NIF: US lab takes further step towards nuclear fusion goal

By Paul Rincon
Science editor, BBC News website

Published
Image source, Philip Saltonstall
Image caption,
The interior of the target chamber at NIF, where nuclear fusion takes place

US physicists have confirmed that they achieved a stage in nuclear fusion called "burning plasma" last year.

There's a longstanding effort to crack fusion power because it promises an unlimited source of clean energy.

Burning plasma occurs when fusion reactions become the dominant source of heating in the process, rather than energy introduced from outside.

The stage was seen in experiments carried out at the National Ignition Facility (NIF) in California.

The achievement is described in two papers published in the academic journal Nature.

Existing nuclear energy relies on a process called fission, where a heavy chemical element is split to produce lighter ones. Fusion works by combining two light elements to make a heavier one.

Researchers have been working on the nuclear fusion problem since the 1950s. It's the process that powers the Sun, and the effort has sometimes been likened to building a star on Earth. However, turning nuclear fusion into a commercially viable energy source has proven elusive.

Getting the reactions going is not the problem; the trick is getting more energy out of the fusion process than you put in.

To this end, NIF uses a powerful laser to heat and compress hydrogen fuel inside a capsule. The 192 beams from this laser - the highest-energy example in the world - are directed towards a peppercorn-sized capsule containing deuterium and tritium - different forms of the element hydrogen.

This compresses the fuel to 100 times the density of lead and heats it to 100 million degrees Celsius - hotter than the centre of the Sun. Heating the target in this way generates an electrically-charged gas called plasma. In the plasma, electron particles are stripped out of atoms, leaving the parts known as atomic nuclei. These can fuse together, generating energy in the process.

Image source, LLNL
Image caption,
NIF is based at Livermore in California

When fusion reactions become the dominant source of heating in the plasma, rather than laser energy required to start the process, the heat provides the energy for even more fusion.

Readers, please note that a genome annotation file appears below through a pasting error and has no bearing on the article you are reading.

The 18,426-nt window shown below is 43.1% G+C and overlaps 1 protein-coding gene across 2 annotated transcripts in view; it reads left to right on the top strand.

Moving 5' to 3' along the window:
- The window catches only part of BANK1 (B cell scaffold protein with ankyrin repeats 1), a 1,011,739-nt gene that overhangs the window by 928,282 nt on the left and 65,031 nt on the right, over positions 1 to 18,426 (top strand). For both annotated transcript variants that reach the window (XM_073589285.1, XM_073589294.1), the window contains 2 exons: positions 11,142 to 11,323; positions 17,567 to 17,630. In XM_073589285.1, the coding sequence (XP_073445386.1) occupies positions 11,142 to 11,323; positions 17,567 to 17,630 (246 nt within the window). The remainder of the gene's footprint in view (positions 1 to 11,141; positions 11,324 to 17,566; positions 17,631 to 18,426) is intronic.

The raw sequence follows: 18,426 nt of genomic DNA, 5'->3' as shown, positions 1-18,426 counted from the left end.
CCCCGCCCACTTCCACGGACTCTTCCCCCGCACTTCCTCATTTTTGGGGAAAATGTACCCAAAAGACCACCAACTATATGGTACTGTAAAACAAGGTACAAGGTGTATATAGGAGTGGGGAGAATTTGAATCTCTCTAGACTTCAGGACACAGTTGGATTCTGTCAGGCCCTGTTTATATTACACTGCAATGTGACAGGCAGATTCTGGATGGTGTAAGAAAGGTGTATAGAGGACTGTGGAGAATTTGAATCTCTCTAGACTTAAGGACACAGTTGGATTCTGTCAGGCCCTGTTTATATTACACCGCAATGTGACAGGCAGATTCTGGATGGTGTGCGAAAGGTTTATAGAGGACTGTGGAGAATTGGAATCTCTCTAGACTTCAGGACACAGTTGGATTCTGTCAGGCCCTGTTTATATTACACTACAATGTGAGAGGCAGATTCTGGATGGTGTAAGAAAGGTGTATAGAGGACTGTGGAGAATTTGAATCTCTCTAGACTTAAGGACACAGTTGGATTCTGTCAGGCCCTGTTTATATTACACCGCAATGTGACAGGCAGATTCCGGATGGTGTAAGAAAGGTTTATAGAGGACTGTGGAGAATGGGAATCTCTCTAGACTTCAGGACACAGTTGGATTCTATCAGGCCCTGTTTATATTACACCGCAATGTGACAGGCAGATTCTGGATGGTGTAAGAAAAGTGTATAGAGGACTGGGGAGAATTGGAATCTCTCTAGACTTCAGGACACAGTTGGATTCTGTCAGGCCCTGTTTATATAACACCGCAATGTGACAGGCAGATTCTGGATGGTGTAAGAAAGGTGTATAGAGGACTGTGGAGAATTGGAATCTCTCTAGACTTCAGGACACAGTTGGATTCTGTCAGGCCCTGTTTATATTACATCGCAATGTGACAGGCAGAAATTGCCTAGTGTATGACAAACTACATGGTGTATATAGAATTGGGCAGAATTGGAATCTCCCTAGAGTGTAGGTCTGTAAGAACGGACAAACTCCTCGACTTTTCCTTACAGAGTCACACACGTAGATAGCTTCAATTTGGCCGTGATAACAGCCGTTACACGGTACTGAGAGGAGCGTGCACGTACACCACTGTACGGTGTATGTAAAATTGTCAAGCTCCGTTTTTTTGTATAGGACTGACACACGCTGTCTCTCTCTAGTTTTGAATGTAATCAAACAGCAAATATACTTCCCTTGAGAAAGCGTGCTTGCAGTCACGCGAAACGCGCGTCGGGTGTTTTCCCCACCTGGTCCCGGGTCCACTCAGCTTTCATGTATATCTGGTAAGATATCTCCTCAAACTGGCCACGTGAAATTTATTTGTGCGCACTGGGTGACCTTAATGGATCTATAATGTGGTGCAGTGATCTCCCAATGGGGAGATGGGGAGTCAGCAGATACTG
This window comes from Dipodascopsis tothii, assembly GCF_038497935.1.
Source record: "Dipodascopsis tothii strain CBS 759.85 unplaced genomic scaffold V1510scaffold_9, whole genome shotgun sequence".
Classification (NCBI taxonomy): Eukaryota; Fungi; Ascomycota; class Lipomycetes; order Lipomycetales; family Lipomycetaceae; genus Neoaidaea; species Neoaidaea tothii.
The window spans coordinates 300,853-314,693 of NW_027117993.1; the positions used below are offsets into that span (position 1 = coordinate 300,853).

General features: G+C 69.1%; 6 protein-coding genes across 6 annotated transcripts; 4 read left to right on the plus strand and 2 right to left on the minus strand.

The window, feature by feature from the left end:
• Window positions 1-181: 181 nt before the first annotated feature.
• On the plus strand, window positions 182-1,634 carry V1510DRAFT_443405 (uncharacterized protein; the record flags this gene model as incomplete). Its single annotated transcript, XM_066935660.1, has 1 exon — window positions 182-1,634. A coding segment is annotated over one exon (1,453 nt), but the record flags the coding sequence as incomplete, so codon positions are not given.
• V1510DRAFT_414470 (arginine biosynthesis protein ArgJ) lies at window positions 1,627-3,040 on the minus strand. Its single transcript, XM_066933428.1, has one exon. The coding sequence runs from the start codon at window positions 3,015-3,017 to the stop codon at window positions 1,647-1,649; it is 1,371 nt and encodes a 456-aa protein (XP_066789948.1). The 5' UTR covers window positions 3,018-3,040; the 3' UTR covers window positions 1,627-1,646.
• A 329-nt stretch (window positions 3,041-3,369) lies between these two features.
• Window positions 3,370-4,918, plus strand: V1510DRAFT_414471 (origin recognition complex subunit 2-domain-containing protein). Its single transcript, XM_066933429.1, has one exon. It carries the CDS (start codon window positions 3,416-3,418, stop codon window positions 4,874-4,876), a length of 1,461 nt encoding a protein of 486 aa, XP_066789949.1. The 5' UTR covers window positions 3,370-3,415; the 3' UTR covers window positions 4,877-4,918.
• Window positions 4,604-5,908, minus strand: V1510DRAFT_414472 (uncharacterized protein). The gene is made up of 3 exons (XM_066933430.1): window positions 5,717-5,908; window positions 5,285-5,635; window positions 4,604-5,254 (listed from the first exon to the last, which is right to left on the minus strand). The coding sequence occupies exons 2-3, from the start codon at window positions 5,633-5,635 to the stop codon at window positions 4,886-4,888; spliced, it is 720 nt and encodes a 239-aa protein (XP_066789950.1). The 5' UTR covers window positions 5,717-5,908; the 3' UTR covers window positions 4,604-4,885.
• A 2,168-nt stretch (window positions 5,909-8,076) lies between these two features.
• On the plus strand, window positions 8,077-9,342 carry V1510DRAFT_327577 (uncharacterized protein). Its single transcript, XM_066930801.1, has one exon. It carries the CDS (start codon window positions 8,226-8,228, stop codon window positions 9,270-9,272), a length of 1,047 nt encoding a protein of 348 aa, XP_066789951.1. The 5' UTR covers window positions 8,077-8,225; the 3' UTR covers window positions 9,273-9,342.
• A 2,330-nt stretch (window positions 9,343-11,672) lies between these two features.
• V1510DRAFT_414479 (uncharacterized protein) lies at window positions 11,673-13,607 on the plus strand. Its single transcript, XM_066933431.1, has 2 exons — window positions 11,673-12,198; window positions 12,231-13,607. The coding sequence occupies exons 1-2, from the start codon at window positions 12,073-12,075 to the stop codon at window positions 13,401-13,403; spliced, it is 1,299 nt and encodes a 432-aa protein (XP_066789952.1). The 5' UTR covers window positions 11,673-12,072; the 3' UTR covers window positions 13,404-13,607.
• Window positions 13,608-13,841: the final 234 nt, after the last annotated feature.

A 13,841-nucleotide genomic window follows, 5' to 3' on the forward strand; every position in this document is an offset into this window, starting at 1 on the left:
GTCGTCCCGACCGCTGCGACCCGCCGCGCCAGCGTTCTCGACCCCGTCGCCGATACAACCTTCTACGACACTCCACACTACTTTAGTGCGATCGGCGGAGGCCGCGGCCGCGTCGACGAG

"In these experiments we achieved, for the first time in any fusion research facility, a burning plasma state where more fusion energy is emitted from the fuel than was required to initiate the fusion reactions, or the amount of work done on the fuel," said Annie Kritcher, a physicist at the Lawrence Livermore National Laboratory (LLNL) where NIF is based.

Her LLNL colleague Alex Zylstra added: "Experiments over decades have produced fusion reactions using large amounts of 'external' heating to get the plasma hot - now, for the first time, we have a system where the fusion itself is providing most of the heating.

"This is a key milestone on the way to even higher levels of fusion performance."

Previous attempts to reach this stage have been limited by challenges in controlling the plasma shape. But researchers at NIF came up with an improved experimental design involving the use of capsules that can hold more fuel and absorb more energy while containing the plasma.

Even when burning plasma is achieved, energy is still lost from the process. But this is one of the last remaining milestones before NIF's bigger goal of "ignition" and self-sustaining energy production.

During ignition, the energy released through fusion reactions exceeds that delivered to the fuel by the laser.

In August 2021, NIF reported that they had reached about 70% of the way towards ignition.

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